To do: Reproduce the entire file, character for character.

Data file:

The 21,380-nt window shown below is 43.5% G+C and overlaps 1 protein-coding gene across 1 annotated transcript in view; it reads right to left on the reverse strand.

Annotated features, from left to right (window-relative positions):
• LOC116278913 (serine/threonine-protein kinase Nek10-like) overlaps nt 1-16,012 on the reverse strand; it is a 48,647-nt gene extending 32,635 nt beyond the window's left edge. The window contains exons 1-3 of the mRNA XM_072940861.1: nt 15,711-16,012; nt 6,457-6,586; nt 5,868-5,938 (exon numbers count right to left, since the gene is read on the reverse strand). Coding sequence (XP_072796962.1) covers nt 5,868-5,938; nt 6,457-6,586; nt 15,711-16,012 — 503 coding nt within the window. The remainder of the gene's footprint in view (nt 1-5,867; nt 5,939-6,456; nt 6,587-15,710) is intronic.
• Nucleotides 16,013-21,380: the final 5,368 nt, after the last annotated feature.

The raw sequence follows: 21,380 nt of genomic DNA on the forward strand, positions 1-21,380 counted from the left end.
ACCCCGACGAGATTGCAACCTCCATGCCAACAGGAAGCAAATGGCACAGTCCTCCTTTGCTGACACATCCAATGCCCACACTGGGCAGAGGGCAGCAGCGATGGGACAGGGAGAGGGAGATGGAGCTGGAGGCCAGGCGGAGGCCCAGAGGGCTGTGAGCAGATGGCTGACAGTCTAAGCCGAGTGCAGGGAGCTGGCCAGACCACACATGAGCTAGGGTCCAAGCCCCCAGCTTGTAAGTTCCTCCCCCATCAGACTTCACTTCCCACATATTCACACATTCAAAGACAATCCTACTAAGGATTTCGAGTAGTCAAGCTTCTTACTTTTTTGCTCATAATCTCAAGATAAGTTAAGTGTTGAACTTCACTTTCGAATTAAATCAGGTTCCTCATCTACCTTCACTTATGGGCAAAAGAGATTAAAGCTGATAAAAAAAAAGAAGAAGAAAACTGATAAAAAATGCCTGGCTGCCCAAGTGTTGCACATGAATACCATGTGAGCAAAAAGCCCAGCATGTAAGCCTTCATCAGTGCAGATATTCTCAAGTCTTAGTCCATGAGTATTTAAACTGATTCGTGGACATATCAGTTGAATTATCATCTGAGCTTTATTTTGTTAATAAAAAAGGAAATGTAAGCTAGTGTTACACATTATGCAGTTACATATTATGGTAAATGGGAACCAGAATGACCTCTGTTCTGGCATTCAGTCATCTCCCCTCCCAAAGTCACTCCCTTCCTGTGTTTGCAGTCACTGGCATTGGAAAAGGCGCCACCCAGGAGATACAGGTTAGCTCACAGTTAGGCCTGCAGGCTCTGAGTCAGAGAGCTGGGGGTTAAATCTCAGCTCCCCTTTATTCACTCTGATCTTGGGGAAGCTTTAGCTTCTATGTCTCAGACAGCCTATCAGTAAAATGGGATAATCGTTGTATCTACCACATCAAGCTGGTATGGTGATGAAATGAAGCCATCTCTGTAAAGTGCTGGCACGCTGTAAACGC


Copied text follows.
The 21,380-nt window shown below is 43.5% G+C and overlaps 1 protein-coding gene across 1 annotated transcript in view; it reads right to left on the reverse strand.

Annotated features, from left to right (window-relative positions):
• LOC116278913 (serine/threonine-protein kinase Nek10-like) overlaps nt 1-16,012 on the reverse strand; it is a 48,647-nt gene extending 32,635 nt beyond the window's left edge. The window contains exons 1-3 of the mRNA XM_072940861.1: nt 15,711-16,012; nt 6,457-6,586; nt 5,868-5,938 (exon numbers count right to left, since the gene is read on the reverse strand). Coding sequence (XP_072796962.1) covers nt 5,868-5,938; nt 6,457-6,586; nt 15,711-16,012 — 503 coding nt within the window. The remainder of the gene's footprint in view (nt 1-5,867; nt 5,939-6,456; nt 6,587-15,710) is intronic.
• Nucleotides 16,013-21,380: the final 5,368 nt, after the last annotated feature.

The raw sequence follows: 21,380 nt of genomic DNA on the forward strand, positions 1-21,380 counted from the left end.
ACCCCGACGAGATTGCAACCTCCATGCCAACAGGAAGCAAATGGCACAGTCCTCCTTTGCTGACACATCCAATGCCCACACTGGGCAGAGGGCAGCAGCGATGGGACAGGGAGAGGGAGATGGAGCTGGAGGCCAGGCGGAGGCCCAGAGGGCTGTGAGCAGATGGCTGACAGTCTAAGCCGAGTGCAGGGAGCTGGCCAGACCACACATGAGCTAGGGTCCAAGCCCCCAGCTTGTAAGTTCCTCCCCCATCAGACTTCACTTCCCACATATTCACACATTCAAAGACAATCCTACTAAGGATTTCGAGTAGTCAAGCTTCTTACTTTTTTGCTCATAATCTCAAGATAAGTTAAGTGTTGAACTTCACTTTCGAATTAAATCAGGTTCCTCATCTACCTTCACTTATGGGCAAAAGAGATTAAAGCTGATAAAAAAAAAGAAGAAGAAAACTGATAAAAAATGCCTGGCTGCCCAAGTGTTGCACATGAATACCATGTGAGCAAAAAGCCCAGCATGTAAGCCTTCATCAGTGCAGATATTCTCAAGTCTTAGTCCATGAGTATTTAAACTGATTCGTGGACATATCAGTTGAATTATCATCTGAGCTTTATTTTGTTAATAAAAAAGGAAATGTAAGCTAGTGTTACACATTATGCAGTTACATATTATGGTAAATGGGAACCAGAATGACCTCTGTTCTGGCATTCAGTCATCTCCCCTCCCAAAGTCACTCCCTTCCTGTGTTTGCAGTCACTGGCATTGGAAAAGGCGCCACCCAGGAGATACAGGTTAGCTCACAGTTAGGCCTGCAGGCTCTGAGTCAGAGAGCTGGGGGTTAAATCTCAGCTCCCCTTTATTCACTCTGATCTTGGGGAAGCTTTAGCTTCTATGTCTCAGACAGCCTATCAGTAAAATGGGATAATCGTTGTATCTACCACATCAAGCTGGTATGGTGATGAAATGAAGCCATCTCTGTAAAGTGCTGGCACGCTGTAAACGC